GMs Last Defender of Business as Usual
As I have mentioned to many, I have spent a little bit of time since we launched the GM Virtual Stockholders Meeting http://www.facebook.com/home.php?#/pages/GM-Virtual-Stockholders-Meeting/129954779615?ref=ts on General Motors own fan page on Facebook http://www.facebook.com/home.php?#/generalmotors. It is an interesting site given to optimism on the wall portion and under attack in the discussion sections. My preference is the discussion section because it reflects more the feelings of America towards this iconic corporation. And in this area I have met the great defender of GM.
If you visit there you'll know who I mean but suffice it to say that the gentleman in question is a 20 or so year-old college student who is likely what we used to call a "gear head" when I was that age. He hates hybrids and electric cars and wishes the V8 were a V12 because climate change is not happening and, even if it was, it is not our fault. Our debate has been an interesting one and I am even willing to overlook his name calling--idiot smarts a little, but my all time favorite is: Geezer--because it is through these debates that all sides are kept honest.
I am disturbed, however, that a college student at his level has not learned how to sort the wheat from the chaff. He doubts climate change because 650 scientists doubt it or portions of the prevailing version. While 650 is certainly a lot of scientists if they all come to your house, their presence within the roughly $30 million scientists worldwide would be very, very difficult to even spot. This argument, however, does not undermine his resolve. I find this troubling from a quality of education perspective. It seems like we should be preparing all students to independently evaluate issues.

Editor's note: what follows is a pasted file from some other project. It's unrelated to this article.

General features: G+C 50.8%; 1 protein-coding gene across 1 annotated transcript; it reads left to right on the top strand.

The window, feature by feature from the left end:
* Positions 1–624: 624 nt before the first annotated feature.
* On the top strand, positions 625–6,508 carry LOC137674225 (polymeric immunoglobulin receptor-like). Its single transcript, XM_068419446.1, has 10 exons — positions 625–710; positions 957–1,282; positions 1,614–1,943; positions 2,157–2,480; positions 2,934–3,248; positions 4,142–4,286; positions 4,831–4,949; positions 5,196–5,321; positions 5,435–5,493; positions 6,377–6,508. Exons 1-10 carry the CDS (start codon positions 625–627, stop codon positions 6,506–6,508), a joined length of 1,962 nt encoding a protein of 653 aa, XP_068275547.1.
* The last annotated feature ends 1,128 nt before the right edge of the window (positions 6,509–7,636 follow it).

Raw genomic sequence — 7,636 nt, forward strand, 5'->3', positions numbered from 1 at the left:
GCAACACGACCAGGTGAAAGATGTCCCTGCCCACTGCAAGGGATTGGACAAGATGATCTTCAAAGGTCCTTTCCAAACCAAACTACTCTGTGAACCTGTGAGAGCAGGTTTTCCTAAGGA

But most of our debate has revolved around the life cycle assessments (LCA) of hybrids, electric, and internal combustion engine (ICE) automobiles and light-duty trucks. Most analyses of this type are broken up into three parts: production, operation and recycling. When all three are fully taken into account across the spectrum of sustainability issues hybrids and electric cars win hands down--not even a close race. But what our young friend focuses on is that the production of these greener vehicles has more impact across the board than their ICE counter-parts--not a lot, but some. But since 85% of this equation is in the operation, small differences in production are over-shadowed by massive amounts of post-production fuel use.
All this said, we have to keep at our collective job of trimming the impact on all vehicles. So skeptics such as our young and often rude young friend are important in keeping us pushing and trying always to be better and better.